8 Answers 8

up vote 59 down vote accepted

Peter Norvig demonstrates that 16 out of the 23 design patterns found in the GOF book are invisible or simpler in dynamic languages (he focuses on Lisp and Dylan).

Since you mentioned Python, there is a nice presentation by Alex Martelli about the topic. Also related with Python, there is a nice blog post demonstrating six design patterns in idiomatic Python.

I also keep a github repository with implementations (by other people) of the most common design patterns in Python.

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Great! That would be a spot on answer :) I wished everyone had grasped the question that clearly. –  Gerenuk Jul 25 '12 at 8:55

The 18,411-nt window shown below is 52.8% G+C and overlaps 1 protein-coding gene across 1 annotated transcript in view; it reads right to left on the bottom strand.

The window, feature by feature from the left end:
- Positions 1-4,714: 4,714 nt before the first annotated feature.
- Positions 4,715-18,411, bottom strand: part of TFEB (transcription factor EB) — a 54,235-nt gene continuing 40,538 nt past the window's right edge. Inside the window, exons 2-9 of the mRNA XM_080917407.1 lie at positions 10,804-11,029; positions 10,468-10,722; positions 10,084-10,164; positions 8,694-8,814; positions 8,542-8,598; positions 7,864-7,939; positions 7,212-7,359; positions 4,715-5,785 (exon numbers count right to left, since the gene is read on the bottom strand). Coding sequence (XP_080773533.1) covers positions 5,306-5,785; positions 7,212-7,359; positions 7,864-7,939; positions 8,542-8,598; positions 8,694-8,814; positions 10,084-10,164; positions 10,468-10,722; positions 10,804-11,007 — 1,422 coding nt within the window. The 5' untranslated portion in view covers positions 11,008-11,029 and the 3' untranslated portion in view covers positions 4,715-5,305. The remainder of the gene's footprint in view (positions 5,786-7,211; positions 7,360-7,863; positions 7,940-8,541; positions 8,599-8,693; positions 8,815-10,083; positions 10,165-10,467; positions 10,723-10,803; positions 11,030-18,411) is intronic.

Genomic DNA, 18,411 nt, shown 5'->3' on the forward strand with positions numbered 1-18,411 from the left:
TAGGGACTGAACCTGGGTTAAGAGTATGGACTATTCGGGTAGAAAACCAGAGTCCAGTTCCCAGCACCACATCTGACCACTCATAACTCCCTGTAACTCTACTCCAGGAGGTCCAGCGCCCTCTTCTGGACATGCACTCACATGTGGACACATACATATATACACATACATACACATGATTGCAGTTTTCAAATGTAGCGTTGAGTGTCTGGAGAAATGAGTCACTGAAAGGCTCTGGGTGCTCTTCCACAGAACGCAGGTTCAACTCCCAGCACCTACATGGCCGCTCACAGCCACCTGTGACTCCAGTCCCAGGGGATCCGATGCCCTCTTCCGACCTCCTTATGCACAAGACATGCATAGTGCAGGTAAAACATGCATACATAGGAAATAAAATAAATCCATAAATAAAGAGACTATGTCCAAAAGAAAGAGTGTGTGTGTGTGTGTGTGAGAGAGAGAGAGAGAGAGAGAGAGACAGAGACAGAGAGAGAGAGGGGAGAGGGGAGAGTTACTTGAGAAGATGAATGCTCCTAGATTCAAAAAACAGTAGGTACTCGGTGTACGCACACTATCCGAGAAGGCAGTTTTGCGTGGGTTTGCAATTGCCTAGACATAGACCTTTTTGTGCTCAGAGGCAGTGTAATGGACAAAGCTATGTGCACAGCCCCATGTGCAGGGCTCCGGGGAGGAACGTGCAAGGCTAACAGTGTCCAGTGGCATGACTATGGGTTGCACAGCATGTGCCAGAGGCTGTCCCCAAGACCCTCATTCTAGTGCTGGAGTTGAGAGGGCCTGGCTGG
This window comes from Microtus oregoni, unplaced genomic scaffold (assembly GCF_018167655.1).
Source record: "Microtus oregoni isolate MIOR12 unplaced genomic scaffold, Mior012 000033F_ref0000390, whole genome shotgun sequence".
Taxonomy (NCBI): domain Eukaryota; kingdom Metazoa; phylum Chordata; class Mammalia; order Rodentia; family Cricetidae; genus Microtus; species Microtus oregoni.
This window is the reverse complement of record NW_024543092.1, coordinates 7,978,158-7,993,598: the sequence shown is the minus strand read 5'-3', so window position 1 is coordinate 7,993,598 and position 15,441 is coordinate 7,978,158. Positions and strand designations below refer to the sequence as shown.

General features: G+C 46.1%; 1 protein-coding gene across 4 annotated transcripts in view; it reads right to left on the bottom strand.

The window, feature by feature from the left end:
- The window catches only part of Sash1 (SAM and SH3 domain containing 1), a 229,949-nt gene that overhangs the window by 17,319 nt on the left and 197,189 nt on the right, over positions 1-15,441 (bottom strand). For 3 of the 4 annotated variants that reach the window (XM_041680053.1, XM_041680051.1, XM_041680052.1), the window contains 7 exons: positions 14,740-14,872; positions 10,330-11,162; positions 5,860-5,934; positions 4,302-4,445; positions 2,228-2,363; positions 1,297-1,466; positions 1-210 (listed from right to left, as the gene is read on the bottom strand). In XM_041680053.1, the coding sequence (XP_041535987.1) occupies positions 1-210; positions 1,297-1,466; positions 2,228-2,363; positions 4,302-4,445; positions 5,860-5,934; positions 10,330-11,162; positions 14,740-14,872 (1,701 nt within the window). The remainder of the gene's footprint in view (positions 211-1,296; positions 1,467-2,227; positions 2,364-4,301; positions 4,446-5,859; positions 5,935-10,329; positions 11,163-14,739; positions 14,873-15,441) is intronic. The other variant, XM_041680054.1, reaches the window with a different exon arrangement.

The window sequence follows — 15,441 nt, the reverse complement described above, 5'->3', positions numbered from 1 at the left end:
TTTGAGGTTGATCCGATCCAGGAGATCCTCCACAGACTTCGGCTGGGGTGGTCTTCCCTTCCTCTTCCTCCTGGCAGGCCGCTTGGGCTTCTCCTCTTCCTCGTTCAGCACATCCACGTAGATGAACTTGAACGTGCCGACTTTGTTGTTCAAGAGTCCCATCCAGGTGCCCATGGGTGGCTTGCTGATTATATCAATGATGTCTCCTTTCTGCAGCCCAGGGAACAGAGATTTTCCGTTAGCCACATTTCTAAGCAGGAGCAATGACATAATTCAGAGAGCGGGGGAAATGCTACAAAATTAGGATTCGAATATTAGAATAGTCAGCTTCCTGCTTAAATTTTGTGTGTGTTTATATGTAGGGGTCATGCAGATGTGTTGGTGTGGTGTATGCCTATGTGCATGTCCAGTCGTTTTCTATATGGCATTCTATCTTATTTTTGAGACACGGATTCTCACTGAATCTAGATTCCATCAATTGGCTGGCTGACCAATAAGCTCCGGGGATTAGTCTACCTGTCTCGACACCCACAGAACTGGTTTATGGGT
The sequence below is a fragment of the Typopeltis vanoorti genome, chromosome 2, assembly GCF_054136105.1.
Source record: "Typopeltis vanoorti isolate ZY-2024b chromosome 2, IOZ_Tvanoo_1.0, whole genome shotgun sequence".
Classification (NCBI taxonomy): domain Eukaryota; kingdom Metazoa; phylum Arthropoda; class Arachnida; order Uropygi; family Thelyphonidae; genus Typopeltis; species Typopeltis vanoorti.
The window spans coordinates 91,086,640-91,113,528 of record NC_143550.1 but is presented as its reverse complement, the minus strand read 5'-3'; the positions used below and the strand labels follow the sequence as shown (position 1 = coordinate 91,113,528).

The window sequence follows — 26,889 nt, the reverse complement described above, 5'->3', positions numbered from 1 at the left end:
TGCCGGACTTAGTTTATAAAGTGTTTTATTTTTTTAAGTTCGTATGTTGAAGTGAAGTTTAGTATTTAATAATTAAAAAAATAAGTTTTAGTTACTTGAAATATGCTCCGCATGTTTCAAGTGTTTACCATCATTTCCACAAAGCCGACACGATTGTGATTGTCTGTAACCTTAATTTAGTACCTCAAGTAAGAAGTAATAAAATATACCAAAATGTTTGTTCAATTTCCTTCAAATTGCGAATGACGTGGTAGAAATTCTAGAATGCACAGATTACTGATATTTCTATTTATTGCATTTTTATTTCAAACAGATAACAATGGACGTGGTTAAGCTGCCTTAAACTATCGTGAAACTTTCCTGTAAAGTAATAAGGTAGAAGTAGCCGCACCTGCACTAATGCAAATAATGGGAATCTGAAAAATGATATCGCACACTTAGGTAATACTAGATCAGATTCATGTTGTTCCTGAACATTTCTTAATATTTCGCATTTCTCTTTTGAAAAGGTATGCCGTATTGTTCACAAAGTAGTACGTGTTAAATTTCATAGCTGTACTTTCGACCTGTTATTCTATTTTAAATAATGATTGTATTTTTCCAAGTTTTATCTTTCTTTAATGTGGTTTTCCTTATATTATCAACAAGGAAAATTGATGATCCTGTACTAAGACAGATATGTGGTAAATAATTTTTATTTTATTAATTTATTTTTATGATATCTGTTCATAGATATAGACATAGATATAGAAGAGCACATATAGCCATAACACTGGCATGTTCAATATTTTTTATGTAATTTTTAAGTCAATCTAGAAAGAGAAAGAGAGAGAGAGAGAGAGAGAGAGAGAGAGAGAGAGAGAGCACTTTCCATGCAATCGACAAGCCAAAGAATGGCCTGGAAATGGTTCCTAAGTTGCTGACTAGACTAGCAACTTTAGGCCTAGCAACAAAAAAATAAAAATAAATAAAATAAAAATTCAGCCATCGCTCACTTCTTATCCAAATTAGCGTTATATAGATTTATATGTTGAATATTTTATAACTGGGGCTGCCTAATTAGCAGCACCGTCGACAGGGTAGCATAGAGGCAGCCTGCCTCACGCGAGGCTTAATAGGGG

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According to Norvig, 2 of the 16 (Interpreter and Iterator) are "either invisible or simpler" due to macros (which Python doesn't have). –  mjs Jul 29 '12 at 21:19
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its not clear to me that all these patterns aren't need because lisp is dynamic but rather because of other features such as being a strong functional language –  jk. Oct 10 '12 at 14:20
    
@mjs Iterators are a builtin feature of Python. –  faif Oct 15 '13 at 10:03
    
@faif Norvig's paper was written in 1996, before Python had iterators. (It seems they arrived in version 2.1 python.org/dev/peps/pep-0234/.) –  mjs Oct 15 '13 at 11:02

The only one that comes to mind is the Singleton pattern.